Fresh off his first Grand Slam appearance at the Australian Open, 29-year-old Prajnesh Gunneswaran is already back to training in India, this time for the Davis Cup. The current India No 1 made his Grand Slam main draw debut against American young gun Frances Tiafoe, taxing the 18-year-old in the first set before his eventual loss to the teen.
Heat was said to have played a factor, but for Gunneswaran, it was the light that became an issue. "Visibility was a definite problem," he said. "The time of day we played, there were times I couldn't see the ball at all, and that definitely was an issue. The first set, I almost had Tiafoe, and that match could have gone either way. But Tiafoe is an amazing player, no doubt about it." Indeed, the 39th-ranked Tiafoe went on to upset tournament 5th seed and World No 6 Kevin Anderson, taking control of the match entirely after losing the first set to the 2018 Wimbledon finalist.
2018 was a bumper year for Gunneswaran. He played an integral part in India's Davis Cup victory over China and defeated Canadian wunderkind Denis Shapovalov at Stuttgart. Gunneswaran also won the Kunming Open title last year, and despite having struggled with a number of knee injuries in the past, considers himself at his fittest in recent months. "I've been playing my best tennis and my old injuries haven't bothered me as much," he said.
Gunneswaran, who hit a career-high ranking of 104 last year, described his Asian Games bronze and the win over Shapovalov as two of the high points of his year. At 29, however, Gunneswaran is aware that age is not necessarily on his side. "I'm 29, that's older than average. If I had been even a couple of years younger, maybe I could have won this match, maybe I could have hit my peak earlier. But having come to this, I wouldn't change anything." Gunneswaran, however, acknowledges that longevity in tennis is something that has transformed the rest of the sport. Sports science, medicine, teams, training and scheduling have contributed to players playing much better tennis for longer. Even something that sounds as simple as better scheduling really helps."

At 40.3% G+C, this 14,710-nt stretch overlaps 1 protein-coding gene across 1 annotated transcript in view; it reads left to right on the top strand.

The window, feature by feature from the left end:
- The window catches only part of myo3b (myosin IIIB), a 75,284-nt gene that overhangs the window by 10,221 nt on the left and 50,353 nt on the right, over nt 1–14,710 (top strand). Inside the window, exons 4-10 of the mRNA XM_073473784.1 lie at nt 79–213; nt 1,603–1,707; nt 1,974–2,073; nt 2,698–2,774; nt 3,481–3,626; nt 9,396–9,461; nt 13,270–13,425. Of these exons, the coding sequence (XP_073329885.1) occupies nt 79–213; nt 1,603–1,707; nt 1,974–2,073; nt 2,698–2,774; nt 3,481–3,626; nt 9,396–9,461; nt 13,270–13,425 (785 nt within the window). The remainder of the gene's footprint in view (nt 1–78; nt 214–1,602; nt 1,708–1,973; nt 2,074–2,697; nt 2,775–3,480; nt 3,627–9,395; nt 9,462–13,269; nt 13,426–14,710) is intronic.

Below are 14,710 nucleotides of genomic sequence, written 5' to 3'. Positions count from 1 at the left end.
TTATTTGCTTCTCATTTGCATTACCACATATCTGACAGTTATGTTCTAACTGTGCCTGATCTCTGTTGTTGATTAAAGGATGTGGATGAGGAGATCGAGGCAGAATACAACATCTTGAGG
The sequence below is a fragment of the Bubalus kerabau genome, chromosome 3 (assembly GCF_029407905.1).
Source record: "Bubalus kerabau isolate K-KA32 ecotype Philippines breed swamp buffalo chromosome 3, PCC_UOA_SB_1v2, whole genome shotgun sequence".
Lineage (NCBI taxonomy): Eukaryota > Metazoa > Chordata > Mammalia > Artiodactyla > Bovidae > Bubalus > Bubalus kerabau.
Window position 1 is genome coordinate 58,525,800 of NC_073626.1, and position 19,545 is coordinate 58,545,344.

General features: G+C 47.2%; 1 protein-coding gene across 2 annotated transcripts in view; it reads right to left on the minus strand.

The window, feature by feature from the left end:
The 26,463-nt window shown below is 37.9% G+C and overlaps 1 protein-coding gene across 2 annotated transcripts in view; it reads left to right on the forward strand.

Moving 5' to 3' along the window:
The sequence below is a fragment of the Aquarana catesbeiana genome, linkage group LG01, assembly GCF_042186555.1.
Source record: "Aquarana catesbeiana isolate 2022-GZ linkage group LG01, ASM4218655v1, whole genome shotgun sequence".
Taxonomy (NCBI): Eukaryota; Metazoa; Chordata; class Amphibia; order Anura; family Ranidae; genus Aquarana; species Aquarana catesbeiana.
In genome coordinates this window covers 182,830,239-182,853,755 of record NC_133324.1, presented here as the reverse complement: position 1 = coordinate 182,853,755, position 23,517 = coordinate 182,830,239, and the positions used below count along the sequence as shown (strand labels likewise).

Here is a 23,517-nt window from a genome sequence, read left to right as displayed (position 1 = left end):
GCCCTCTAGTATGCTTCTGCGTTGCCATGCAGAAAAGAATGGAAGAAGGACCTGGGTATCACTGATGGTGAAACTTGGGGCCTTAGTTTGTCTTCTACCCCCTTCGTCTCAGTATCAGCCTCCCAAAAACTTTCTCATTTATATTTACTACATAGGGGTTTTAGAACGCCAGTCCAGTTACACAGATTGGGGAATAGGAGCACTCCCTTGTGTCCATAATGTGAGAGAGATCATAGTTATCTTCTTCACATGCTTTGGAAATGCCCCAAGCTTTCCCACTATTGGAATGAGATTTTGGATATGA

This year, Gunneswaran is already aiming for bigger and better things. His next goal is the French Open, where he aims to qualify for the main draw directly. "My favourite Grand Slam is Wimbledon though. That's the oldest and the most prestigious one that everyone wants to play."
A believer in setting smaller, short-term goals towards a long term goal, Gunneswaran said his aim was to move up in the rankings, consolidate his spot in the standings, and "play my best tennis". That has meant, for Gunneswaran, an over 130-spot climb in the ATP rankings, an increased, sustained level of fitness — and a first Grand Slam appearance.
Now, Gunneswaran's aim is to be "comfortably inside the top 100." That would translate into the ability to play more tournaments on the ATP circuit as part of the draw, and access to the main draws of Grand Slams. "Age may not necessarily be on my side, and if I had hit my peak a few years ago, maybe, it would have been even better. But I'm really happy with what I've achieved this year. My body and mind are feeling good, and it has been a strong year so far." Currently ranked at 109, Gunneswaran strongly believes the only way is up — and achieving each of his smaller goals is the key to the bigger ones falling into place.
Updated Date: Jan 18, 2019 13:43:15 IST